Monk Bretton Christmas Fayre

During summer 2010 youth workers were meeting regularly with various groups of young people in Monk Bretton. One of these groups in particular was coming up with lots of fresh ideas of activities to put into a programme for the October – December quarter. The group of young people were very keen and were also eager to get involved in all the planning for these activities. The planning would begin in October.

With budgets being redistributed and a request emerging for youth workers to embark on innovative projects, workers and young people had to go back to the drawing board. Youth workers explained to the young people the purposes behind an innovative project and gave examples of what this might mean. They therefore revisited some of their initial ideas, as these seemed more creative and challenging. In hindsight, youth workers believe that this worked well and taught young people that things weren’t always simple and straightforward.

The idea that very quickly emerged was to deliver something in the community, aimed at helping others and fostering community relationships. A supplementary theme also developed, which was to raise money for young people in the area to take part in the earlier-discussed activities. As Christmas was 2-3 months away, the young people made the suggestion that the event should be a Christmas Fayre. This would combine the initial ideas of helping the older generation, baking/selling cakes and raising money.

The planning process

From then, the planning began. Young people agreed to meet with youth workers every week so they could be involved in the whole planning process for the Christmas Fayre. The first few meetings took place on the streets of Monk Bretton during evening detached sessions. Youth workers would come out with hot chocolate, delivery plan forms, blank risk assessments and a diary to ensure that meetings would be equipped to make proper plans.

After a couple of planning sessions, the young people had a general idea of what was going to happen, when, how, where and why. The lead youth worker then arranged for the group to meet with the Mayor of Barnsley in her parlour to discuss the project.

Fu-Razors representatives with the Barnsley Mayor

The meeting went really well. The Mayor was very impressed with the ideas and the way in which young people were looking to take an active involvement in their community. The young people (as well as the youth worker) were taken aback by the beauty of the town hall.

The next few meetings took place at The Youth Association South Yorkshire office, where young people began to narrow down the ideas for which activities/stalls should be included at the fayre. During these meetings they designed a poster for promoting the event in the community. The group also had a small budget to work with so they looked at the resources they’d need to purchase and researched prices so that they could come up with a shopping list.

Whilst in one of the meetings, the young people also came up with the name ‘Fun-razors’ for their group. Once they had this name, they were able to put together a letter, with the help of the youth workers, which would be sent out to a number of local businesses, asking for a contribution to the event.

Purchasing and promoting

The young people spent some time promoting the event, to friends, families and neighbours. They distributed their posters and leaflets and advertised it through word of mouth. Closer to the date of the event, the young people accompanied the youth workers on a shopping trip to purchase resources for the fayre. They had already completed their shopping list previously according to their budget so the aim was then to find what they needed for the best value.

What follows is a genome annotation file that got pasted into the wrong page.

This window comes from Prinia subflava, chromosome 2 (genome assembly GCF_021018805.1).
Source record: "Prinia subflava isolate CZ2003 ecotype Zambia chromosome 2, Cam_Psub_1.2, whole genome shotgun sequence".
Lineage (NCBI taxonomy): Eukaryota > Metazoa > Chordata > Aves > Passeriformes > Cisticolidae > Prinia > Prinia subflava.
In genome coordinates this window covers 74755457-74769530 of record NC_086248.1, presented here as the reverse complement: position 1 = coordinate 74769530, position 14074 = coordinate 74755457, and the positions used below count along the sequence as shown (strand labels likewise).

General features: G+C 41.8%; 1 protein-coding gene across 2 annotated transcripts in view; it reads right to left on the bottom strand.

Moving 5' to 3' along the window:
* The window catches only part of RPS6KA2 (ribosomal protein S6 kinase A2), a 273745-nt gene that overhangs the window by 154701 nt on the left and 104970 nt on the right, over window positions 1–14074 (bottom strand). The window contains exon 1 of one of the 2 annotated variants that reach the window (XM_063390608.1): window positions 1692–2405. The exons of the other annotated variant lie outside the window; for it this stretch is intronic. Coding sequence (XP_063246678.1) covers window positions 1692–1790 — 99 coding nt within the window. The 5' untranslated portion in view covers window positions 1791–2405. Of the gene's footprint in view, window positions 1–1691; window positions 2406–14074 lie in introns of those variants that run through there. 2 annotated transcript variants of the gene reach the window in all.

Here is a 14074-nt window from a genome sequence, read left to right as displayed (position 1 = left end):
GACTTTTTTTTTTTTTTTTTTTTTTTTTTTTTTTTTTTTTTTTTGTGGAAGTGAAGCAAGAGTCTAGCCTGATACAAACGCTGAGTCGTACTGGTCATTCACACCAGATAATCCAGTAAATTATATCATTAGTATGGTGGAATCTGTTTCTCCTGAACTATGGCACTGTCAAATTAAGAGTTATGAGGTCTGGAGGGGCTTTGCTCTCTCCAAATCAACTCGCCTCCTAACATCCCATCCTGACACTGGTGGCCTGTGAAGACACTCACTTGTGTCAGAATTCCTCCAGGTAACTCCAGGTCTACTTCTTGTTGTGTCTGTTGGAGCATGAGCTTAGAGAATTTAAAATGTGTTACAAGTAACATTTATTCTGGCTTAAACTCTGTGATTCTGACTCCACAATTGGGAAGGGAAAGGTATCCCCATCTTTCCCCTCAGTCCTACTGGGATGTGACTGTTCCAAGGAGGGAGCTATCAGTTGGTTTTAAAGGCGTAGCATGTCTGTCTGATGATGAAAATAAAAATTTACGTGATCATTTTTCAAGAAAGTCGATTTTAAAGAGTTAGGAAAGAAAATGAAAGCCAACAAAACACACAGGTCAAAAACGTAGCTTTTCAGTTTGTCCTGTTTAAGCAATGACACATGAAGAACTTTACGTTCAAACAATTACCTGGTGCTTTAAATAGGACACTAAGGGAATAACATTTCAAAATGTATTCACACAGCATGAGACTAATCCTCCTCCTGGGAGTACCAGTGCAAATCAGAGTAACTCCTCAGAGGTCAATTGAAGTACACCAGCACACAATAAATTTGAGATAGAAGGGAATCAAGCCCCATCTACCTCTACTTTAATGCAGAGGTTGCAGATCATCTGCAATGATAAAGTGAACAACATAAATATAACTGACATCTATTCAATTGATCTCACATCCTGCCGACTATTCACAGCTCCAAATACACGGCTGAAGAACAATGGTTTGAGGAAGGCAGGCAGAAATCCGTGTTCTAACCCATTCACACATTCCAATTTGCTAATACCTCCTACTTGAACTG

Purchasing decorations

There was a relatively long list of resources needed for the event. Some key ones were Christmas decorations, a Santa Claus outfit, a teddy bear, raffle prizes, food, plastic crockery, presents, wrapping paper and the list went on. Being involved in this stage of the planning process was vital for the young people. Young people benefitted as much from this stage as they did from the event.

The event

The Christmas Fayre was booked for Saturday 4th December and was to take place at the community centre in Monk Bretton between 1pm and 4pm. Unfortunately, the vast amount of snowfall that week meant that the event had to be postponed for two weeks. The Christmas Fayre was therefore re-advertised as taking place on 18th December.

The main disadvantage of this was that many people who were due to attend on the 4th were not available on the 18th so turnout was always going to be a problem. However, there were a few of advantages too. Firstly, the new date was closer to Christmas Day and would therefore give the fayre a much more festive feel. Secondly, the group were able to promote the event more and youth workers managed to get the event promoted on local radio station Dearne FM.

The Hall

The main advantage however was that the extra two weeks gave the group enough time to plan a tombola and gather donated prizes. This was very well received by the people who attended and all the prizes went.

The tombola stall

Activities and stalls at the Christmas Fayre included a ‘name the teddy’ competition, a raffle and tombola, food and drinks, a card design activity, a cake stall and a Santa’s Grotto for the younger children. There was also a Christmas quiz for the adults and Christmas music playing in the background.

Approximately thirty people came to support the group and took part in this fun and enjoyable event. The fayre certainly brought together people in the community and the Fun-razors group raised £137.24!

“I really enjoyed that we did all the Christmas Fayre ourselves. If I did it again I would definitely advertise it some more.” Andrew, 17

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